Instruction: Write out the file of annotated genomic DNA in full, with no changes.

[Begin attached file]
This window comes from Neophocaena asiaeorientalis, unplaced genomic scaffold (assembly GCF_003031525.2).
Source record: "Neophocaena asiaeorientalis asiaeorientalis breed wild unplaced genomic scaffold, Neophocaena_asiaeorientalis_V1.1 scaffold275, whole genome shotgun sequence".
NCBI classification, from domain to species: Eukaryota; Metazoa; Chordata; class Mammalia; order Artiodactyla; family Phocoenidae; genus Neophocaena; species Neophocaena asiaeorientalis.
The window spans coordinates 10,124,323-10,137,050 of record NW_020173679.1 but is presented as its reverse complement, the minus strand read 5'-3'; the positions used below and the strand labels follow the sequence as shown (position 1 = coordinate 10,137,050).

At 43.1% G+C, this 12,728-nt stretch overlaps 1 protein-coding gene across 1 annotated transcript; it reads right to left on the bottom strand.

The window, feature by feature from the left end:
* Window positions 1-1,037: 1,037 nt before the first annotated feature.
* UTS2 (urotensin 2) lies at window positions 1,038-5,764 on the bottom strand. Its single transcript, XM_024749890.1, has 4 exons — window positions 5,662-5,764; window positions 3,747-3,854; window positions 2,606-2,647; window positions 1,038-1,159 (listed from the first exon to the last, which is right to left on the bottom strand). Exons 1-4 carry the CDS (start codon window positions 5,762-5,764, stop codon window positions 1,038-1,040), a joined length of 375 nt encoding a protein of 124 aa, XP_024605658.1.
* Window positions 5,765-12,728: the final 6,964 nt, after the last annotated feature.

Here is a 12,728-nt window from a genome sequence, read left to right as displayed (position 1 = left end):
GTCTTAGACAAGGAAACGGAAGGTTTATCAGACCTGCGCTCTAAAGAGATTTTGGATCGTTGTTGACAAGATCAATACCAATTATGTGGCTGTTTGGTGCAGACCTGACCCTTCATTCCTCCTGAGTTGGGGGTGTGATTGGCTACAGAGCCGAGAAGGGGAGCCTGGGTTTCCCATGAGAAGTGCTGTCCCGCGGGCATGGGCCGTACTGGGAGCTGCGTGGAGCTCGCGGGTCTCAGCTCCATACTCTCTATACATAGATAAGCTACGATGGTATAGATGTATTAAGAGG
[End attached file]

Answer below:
This window comes from Neophocaena asiaeorientalis, unplaced genomic scaffold (assembly GCF_003031525.2).
Source record: "Neophocaena asiaeorientalis asiaeorientalis breed wild unplaced genomic scaffold, Neophocaena_asiaeorientalis_V1.1 scaffold275, whole genome shotgun sequence".
NCBI classification, from domain to species: Eukaryota; Metazoa; Chordata; class Mammalia; order Artiodactyla; family Phocoenidae; genus Neophocaena; species Neophocaena asiaeorientalis.
The window spans coordinates 10,124,323-10,137,050 of record NW_020173679.1 but is presented as its reverse complement, the minus strand read 5'-3'; the positions used below and the strand labels follow the sequence as shown (position 1 = coordinate 10,137,050).

At 43.1% G+C, this 12,728-nt stretch overlaps 1 protein-coding gene across 1 annotated transcript; it reads right to left on the bottom strand.

The window, feature by feature from the left end:
* Window positions 1-1,037: 1,037 nt before the first annotated feature.
* UTS2 (urotensin 2) lies at window positions 1,038-5,764 on the bottom strand. Its single transcript, XM_024749890.1, has 4 exons — window positions 5,662-5,764; window positions 3,747-3,854; window positions 2,606-2,647; window positions 1,038-1,159 (listed from the first exon to the last, which is right to left on the bottom strand). Exons 1-4 carry the CDS (start codon window positions 5,762-5,764, stop codon window positions 1,038-1,040), a joined length of 375 nt encoding a protein of 124 aa, XP_024605658.1.
* Window positions 5,765-12,728: the final 6,964 nt, after the last annotated feature.

Here is a 12,728-nt window from a genome sequence, read left to right as displayed (position 1 = left end):
GTCTTAGACAAGGAAACGGAAGGTTTATCAGACCTGCGCTCTAAAGAGATTTTGGATCGTTGTTGACAAGATCAATACCAATTATGTGGCTGTTTGGTGCAGACCTGACCCTTCATTCCTCCTGAGTTGGGGGTGTGATTGGCTACAGAGCCGAGAAGGGGAGCCTGGGTTTCCCATGAGAAGTGCTGTCCCGCGGGCATGGGCCGTACTGGGAGCTGCGTGGAGCTCGCGGGTCTCAGCTCCATACTCTCTATACATAGATAAGCTACGATGGTATAGATGTATTAAGAGG